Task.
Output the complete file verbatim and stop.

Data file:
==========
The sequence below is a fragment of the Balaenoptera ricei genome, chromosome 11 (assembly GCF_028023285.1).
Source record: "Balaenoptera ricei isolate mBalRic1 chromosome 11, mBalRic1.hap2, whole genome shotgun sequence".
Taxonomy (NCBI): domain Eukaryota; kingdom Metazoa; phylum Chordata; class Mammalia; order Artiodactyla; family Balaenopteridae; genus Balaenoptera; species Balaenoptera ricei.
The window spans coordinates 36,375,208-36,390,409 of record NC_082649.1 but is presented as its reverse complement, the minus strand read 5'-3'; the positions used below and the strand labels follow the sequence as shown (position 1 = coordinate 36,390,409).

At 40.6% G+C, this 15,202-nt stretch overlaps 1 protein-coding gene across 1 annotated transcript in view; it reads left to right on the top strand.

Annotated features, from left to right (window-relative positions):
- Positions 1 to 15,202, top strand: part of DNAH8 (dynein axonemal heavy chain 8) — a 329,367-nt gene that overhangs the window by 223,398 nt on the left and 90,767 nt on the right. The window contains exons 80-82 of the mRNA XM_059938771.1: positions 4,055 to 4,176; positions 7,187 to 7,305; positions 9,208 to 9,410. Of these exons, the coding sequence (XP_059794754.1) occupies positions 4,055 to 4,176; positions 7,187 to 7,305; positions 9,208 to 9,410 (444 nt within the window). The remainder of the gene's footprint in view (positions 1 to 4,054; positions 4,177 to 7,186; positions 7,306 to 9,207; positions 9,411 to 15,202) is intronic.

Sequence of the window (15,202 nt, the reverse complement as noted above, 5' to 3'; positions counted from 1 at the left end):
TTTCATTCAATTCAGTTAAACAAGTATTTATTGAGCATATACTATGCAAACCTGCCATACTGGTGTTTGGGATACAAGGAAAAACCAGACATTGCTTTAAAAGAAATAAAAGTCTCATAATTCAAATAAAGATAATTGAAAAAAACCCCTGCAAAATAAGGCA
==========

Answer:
The sequence below is a fragment of the Balaenoptera ricei genome, chromosome 11 (assembly GCF_028023285.1).
Source record: "Balaenoptera ricei isolate mBalRic1 chromosome 11, mBalRic1.hap2, whole genome shotgun sequence".
Taxonomy (NCBI): domain Eukaryota; kingdom Metazoa; phylum Chordata; class Mammalia; order Artiodactyla; family Balaenopteridae; genus Balaenoptera; species Balaenoptera ricei.
The window spans coordinates 36,375,208-36,390,409 of record NC_082649.1 but is presented as its reverse complement, the minus strand read 5'-3'; the positions used below and the strand labels follow the sequence as shown (position 1 = coordinate 36,390,409).

At 40.6% G+C, this 15,202-nt stretch overlaps 1 protein-coding gene across 1 annotated transcript in view; it reads left to right on the top strand.

Annotated features, from left to right (window-relative positions):
- Positions 1 to 15,202, top strand: part of DNAH8 (dynein axonemal heavy chain 8) — a 329,367-nt gene that overhangs the window by 223,398 nt on the left and 90,767 nt on the right. The window contains exons 80-82 of the mRNA XM_059938771.1: positions 4,055 to 4,176; positions 7,187 to 7,305; positions 9,208 to 9,410. Of these exons, the coding sequence (XP_059794754.1) occupies positions 4,055 to 4,176; positions 7,187 to 7,305; positions 9,208 to 9,410 (444 nt within the window). The remainder of the gene's footprint in view (positions 1 to 4,054; positions 4,177 to 7,186; positions 7,306 to 9,207; positions 9,411 to 15,202) is intronic.

Sequence of the window (15,202 nt, the reverse complement as noted above, 5' to 3'; positions counted from 1 at the left end):
TTTCATTCAATTCAGTTAAACAAGTATTTATTGAGCATATACTATGCAAACCTGCCATACTGGTGTTTGGGATACAAGGAAAAACCAGACATTGCTTTAAAAGAAATAAAAGTCTCATAATTCAAATAAAGATAATTGAAAAAAACCCCTGCAAAATAAGGCA